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Pickle Me This

May 4, 2018

EveryBody’s Different on EveryBody Street

One of the best people I’ve ever known is Tracey, who we were all lucky enough to learn from during the years my children were enrolled at Huron Playschool and she was their teacher. She taught me all the best things I know about getting along with people, a project which is forever a work-in-progress, I know, but I find myself coming back to our conversations all the time. Our Playschool was a cooperative, so getting along with people was integral to the success of anything, but even more important was understanding and appreciating the different skills and abilities that everybody was able to bring to the table. And essentially, that there are always going to be some people who don’t do their part, who complicate processes, who made things harder for everyone else. But this too is exactly what people are, I remember Tracey telling me one day. When you sign up for a co-op/a community/a society/to be a person in the world, you don’t always get to pick your fellow travellers. The very point of everything is: it takes all sorts.

Which is the very spirit that infuses EveryBody’s Different on EverBody Street, by Sheree Fitch, illustrated by Emma Fitzgerald, a reissue of a poem Fitch published in 2001 to support a hospital charity and mental health initiatives. “If ever you go travelling/ On EveryBody Street/ You’ll see EveryBody’s/Different/ Than EveryOne you meet…”

The poem goes on to discuss how some are messy and some are neat, some grow tomatoes, and some don’t have enough to eat. “Some of us hold bags of hope/ Like babies in our arms/ Some hope over sidewalk cracks/ In search of good luck charms…” Some people are outgoing, others hold their selves inside.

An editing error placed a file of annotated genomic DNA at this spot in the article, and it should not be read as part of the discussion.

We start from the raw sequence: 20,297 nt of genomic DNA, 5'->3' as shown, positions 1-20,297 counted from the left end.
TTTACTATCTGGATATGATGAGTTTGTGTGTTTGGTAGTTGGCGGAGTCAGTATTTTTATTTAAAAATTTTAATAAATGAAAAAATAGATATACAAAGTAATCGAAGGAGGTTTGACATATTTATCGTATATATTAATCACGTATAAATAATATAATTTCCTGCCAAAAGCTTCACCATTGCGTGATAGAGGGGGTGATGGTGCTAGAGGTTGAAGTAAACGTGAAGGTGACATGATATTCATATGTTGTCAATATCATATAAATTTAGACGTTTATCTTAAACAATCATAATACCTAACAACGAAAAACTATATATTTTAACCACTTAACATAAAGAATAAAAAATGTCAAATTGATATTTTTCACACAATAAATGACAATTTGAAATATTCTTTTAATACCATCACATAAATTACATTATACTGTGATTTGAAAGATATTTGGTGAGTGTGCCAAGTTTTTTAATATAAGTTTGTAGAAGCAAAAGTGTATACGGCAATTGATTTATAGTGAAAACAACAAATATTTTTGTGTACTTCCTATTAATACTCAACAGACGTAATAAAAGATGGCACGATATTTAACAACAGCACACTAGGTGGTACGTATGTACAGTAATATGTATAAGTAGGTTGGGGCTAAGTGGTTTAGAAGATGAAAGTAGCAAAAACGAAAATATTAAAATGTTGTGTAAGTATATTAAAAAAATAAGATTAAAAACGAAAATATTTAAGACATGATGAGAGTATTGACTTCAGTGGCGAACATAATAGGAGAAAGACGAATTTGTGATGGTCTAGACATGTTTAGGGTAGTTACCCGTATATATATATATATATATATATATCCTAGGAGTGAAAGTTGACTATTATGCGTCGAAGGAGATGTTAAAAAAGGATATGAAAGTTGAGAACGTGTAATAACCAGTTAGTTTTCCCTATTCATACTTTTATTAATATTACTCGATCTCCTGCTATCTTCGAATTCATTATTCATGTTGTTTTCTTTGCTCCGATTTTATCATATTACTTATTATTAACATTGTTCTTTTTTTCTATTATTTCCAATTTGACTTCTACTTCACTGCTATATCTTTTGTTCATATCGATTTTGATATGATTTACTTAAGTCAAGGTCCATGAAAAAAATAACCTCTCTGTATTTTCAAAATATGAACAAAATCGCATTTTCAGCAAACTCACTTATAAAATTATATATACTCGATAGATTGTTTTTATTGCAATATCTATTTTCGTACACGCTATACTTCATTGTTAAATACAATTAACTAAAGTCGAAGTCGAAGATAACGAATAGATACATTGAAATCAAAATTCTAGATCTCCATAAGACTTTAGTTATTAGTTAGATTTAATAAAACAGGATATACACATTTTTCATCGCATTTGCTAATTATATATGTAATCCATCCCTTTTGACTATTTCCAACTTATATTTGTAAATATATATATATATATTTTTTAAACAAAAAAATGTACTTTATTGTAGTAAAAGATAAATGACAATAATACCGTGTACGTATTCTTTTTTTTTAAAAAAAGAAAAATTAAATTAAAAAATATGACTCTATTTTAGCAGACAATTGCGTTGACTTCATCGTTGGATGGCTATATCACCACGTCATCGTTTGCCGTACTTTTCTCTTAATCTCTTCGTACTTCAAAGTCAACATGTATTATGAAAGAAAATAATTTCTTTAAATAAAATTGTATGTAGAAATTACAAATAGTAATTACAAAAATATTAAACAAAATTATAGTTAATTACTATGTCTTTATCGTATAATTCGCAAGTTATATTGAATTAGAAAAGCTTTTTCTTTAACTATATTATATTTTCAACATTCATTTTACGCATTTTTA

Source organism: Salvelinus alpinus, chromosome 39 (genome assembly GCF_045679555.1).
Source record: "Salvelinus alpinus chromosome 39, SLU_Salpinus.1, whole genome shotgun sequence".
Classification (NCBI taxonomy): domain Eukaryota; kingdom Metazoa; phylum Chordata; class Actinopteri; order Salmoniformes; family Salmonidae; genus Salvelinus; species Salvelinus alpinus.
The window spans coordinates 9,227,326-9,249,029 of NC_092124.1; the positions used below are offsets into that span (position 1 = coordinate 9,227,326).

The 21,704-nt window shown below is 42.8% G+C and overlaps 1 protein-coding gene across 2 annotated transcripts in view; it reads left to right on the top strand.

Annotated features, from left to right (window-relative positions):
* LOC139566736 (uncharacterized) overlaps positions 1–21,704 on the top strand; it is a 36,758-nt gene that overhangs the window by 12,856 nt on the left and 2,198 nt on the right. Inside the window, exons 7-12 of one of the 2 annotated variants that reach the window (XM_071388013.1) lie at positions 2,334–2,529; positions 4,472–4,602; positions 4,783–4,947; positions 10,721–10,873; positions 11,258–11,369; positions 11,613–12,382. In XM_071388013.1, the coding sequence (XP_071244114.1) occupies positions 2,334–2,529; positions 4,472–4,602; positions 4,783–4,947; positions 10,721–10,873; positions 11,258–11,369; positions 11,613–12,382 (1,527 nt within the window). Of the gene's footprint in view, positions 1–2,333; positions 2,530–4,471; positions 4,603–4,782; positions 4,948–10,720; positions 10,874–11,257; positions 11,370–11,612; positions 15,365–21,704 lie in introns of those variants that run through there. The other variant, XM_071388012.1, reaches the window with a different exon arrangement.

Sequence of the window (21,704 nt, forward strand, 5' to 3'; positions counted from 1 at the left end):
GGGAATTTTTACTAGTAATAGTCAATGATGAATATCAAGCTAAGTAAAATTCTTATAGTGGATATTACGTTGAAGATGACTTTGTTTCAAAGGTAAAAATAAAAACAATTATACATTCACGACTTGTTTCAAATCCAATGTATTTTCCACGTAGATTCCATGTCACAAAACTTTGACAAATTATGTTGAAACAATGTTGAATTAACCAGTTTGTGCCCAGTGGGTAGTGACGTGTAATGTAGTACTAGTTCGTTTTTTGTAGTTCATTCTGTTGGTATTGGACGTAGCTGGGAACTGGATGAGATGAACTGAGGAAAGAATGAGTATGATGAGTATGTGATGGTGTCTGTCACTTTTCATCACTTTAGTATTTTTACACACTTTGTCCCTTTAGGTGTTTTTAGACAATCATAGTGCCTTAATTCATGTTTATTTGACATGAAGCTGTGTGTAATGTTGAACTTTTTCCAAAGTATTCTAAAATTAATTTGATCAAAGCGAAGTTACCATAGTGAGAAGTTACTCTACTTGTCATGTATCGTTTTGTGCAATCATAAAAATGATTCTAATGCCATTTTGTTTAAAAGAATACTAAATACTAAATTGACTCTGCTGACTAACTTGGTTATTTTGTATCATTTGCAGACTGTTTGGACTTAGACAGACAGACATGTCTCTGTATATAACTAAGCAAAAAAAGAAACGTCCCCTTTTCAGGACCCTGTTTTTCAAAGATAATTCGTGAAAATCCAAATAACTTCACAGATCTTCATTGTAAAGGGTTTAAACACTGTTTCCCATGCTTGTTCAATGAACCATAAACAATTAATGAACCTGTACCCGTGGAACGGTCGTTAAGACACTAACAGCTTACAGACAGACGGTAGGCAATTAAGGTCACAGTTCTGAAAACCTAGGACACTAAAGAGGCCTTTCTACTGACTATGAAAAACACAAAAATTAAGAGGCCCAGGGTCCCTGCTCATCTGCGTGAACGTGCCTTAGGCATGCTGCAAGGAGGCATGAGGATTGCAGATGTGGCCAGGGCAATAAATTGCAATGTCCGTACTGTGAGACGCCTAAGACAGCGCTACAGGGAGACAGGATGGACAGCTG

“Some of us have visions/ Some of us have schemes/ Most of us have wishes/ All of us have dreams…”

And this, THIS: “All of us are perfect/ And all of us have flaws.” Which is the best two opposing ideas I’ve ever been able to hold in my head at the same time, such an important reminder to learn to accept and understand people as they are, to appreciate their unique qualities and even the ways they challenge things. Nobody’s perfect, and everyone’s perfect—what a thing. And it’s what Tracey was saying all along.

3 thoughts on “EveryBody’s Different on EveryBody Street

  1. Amy Khan says:

    Thanks, Kerry! What a celebration!

  2. sheree says:

    To me ,a simple poem is never easy– and if it speaks to kids not just for kids. To write to a theme , when commissioned even harder — -and never thought I would –to contrived ,too didactic –not much one for bibliotherapy either ….but ..but but .. but if one person starts this conversation with a child –about samenesses and differences, about mental health, this book in the world and the place that it comes from– my mother heart– well, somehow it matters. At least to me. I know in the hands of teachers ,it will have a good life. (: Thank you Kerry! I love love love the context in which you wove your words.

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